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1.
BMC Med Genet ; 21(1): 35, 2020 02 17.
Artículo en Inglés | MEDLINE | ID: mdl-32066420

RESUMEN

BACKGROUND: We report a large family with four successive generations, presenting with a complex phenotype of severe congenital neutropenia (SCN), partially penetrant monocytosis, and hearing loss of varying severity. METHODS: We performed whole exome sequencing to identify the causative variants. Sanger sequencing was used to perform segregation analyses on remaining family members. RESULTS: We identified and classified a pathogenic GFI1 variant and a likely pathogenic variant in MYO6 which together explain the complex phenotypes seen in this family. CONCLUSIONS: We present a case illustrating the benefits of a broad screening approach that allows identification of oligogenic determinants of complex human phenotypes which may have been missed if the screening was limited to a targeted gene panel with the assumption of a syndromic disorder. This is important for correct genetic diagnosis of families and disentangling the range and severity of phenotypes associated with high impact variants.


Asunto(s)
/genética , Proteínas de Unión al ADN/genética , Pérdida Auditiva Sensorineural/genética , Cadenas Pesadas de Miosina/genética , Neutropenia/congénito , Factores de Transcripción/genética , Adulto , Anciano , /diagnóstico , Exoma/genética , Femenino , Enfermedades Genéticas Congénitas/complicaciones , Enfermedades Genéticas Congénitas/diagnóstico , Enfermedades Genéticas Congénitas/genética , Enfermedades Genéticas Congénitas/fisiopatología , Pérdida Auditiva Sensorineural/complicaciones , Pérdida Auditiva Sensorineural/diagnóstico , Pérdida Auditiva Sensorineural/patología , Humanos , Masculino , Persona de Mediana Edad , Mutación/genética , Neutropenia/complicaciones , Neutropenia/diagnóstico , Neutropenia/genética , Neutropenia/fisiopatología , Linaje , Fenotipo , Secuenciación del Exoma Completo
2.
Acta otorrinolaringol. esp ; 70(6): 348-357, nov.-dic. 2019. tab, graf, ilus
Artículo en Español | IBECS | ID: ibc-184880

RESUMEN

Antecedentes y objetivo: El objetivo del estudio ha sido describir los resultados del tratamiento de sinusitis fúngica invasiva con cirugía endoscópica nasal en una población oncológica pediátrica con inmunosupresión e informar sobre la seguridad, la eficacia y las complicaciones del procedimiento. Métodos: Se realizó un estudio retrospectivo de la totalidad de los pacientes con diagnóstico de sinusitis fúngica invasiva operados en la Unidad Nacional de Oncología Pediátrica entre los años 2012 y 2016. Los datos tomados de su historial médico incluyeron: características epidemiológicas, diagnóstico oncológico, datos hematológicos, síntomas, estudios tomográficos, intervenciones quirúrgicas, resultados de enfermedad y cultivos, medicamentos recibidos, complicaciones, evolución y supervivencia. Los datos fueron analizados utilizando estadística descriptiva, las variables continuas con medidas de tendencia central y las variables categóricas de forma porcentual. Resultados: Se identificó a 18 pacientes, 7 de sexo masculino y 11 de sexo femenino. El promedio de edad fue de 12 años, 13 tuvieron diagnóstico de leucemia linfoide aguda y 5 de leucemia mieloide aguda; 17 pacientes presentaron neutropenia severa en el momento del diagnóstico. El agente etiológico más frecuentemente identificado fue Aspergillus en 13 pacientes. En 16 pacientes (89%) se controló la enfermedad con cirugía endoscópica nasal. Diez pacientes fallecieron por causas no relacionadas a lo largo del estudio. Discusión y conclusiones: La sinusitis fúngica invasiva es una enfermedad cuya incidencia va en aumento entre pacientes con inmunosupresión y debe de considerarse una urgencia médica debido a su alta mortalidad. El diagnóstico se basa en un alto índice de sospecha en pacientes con factores predisponentes (leucemia, neutropenia, fiebre persistente, sonda nasogástrica) y la evaluación endoscópica nasal. El tratamiento médico antifúngico y cirugía endoscópica nasal agresiva está indicado independientemente del estado del paciente para disminuir la carga fúngica y la alta mortalidad asociada. El tratamiento debe de ser suministrado por un equipo multidisciplinario que incluye pediatría, hemato-oncología, infectología y otorrinolaringología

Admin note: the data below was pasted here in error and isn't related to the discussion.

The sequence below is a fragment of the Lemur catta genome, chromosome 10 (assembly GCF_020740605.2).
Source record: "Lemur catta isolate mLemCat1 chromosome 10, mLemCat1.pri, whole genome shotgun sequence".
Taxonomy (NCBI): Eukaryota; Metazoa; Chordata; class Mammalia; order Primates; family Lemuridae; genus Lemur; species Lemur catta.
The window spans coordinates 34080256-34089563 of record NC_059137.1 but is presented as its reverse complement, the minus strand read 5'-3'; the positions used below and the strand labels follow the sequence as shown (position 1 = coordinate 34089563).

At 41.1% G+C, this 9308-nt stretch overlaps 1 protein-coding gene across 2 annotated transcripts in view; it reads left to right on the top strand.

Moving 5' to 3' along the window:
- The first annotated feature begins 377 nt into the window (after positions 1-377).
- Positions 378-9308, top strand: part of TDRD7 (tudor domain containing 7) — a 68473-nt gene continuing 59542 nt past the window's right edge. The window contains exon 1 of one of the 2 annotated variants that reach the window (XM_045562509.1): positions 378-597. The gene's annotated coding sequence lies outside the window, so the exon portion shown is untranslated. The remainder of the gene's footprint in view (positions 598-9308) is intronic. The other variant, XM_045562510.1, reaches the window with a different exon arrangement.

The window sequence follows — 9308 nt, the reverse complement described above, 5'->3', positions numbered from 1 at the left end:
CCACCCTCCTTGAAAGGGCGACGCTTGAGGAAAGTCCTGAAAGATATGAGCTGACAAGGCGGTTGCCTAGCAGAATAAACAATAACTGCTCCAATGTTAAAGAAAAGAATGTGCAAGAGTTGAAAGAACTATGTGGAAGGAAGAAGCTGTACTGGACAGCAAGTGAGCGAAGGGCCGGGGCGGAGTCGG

Background and objective: to describe the results of the treatment of invasive fungal sinusitis with nasal endoscopic surgery in an immunocompromised paediatric oncological population. Methods: retrospective study of all patients diagnosed with invasive fungal sinusitis operated in the National Paediatric Oncology Unit between 2012 and 2016. Data taken from their medical history included: epidemiological characteristics, oncological diagnosis, haematological data, symptoms, tomographic studies, surgical interventions, results of pathology and cultures, medications received, complications, evolution and survival. Results: 18 patients were identified, 7 male and 11 female. The average age was 12 years, 13 had a diagnosis of acute lymphocytic leukemia and 5 of acute myeloid leukemia. Seventeen patients presented severe neutropenia at the time of diagnosis. The most frequently identified aetiological agent was Aspergillus in 13 patients. In 16 patients (89%) the disease was controlled with nasal endoscopic surgery. Ten patients died due to unrelated causes throughout the study. Discussion and conclusions: Invasive fungal sinusitis should be considered a medical emergency due to its high mortality. The diagnosis is based on a high index of suspicion in patients with predisposing factors (leukaemia, neutropenia, persistent fever, nasogastric tube) and endoscopic nasal evaluation. Antifungal medical treatment and aggressive nasal endoscopic surgery is indicated regardless of the patient's condition to reduce the fungal burden and associated high mortality. The treatment must be provided by a multidisciplinary team that includes paediatrics, haemato-oncology, infectology and otorhinolaryngology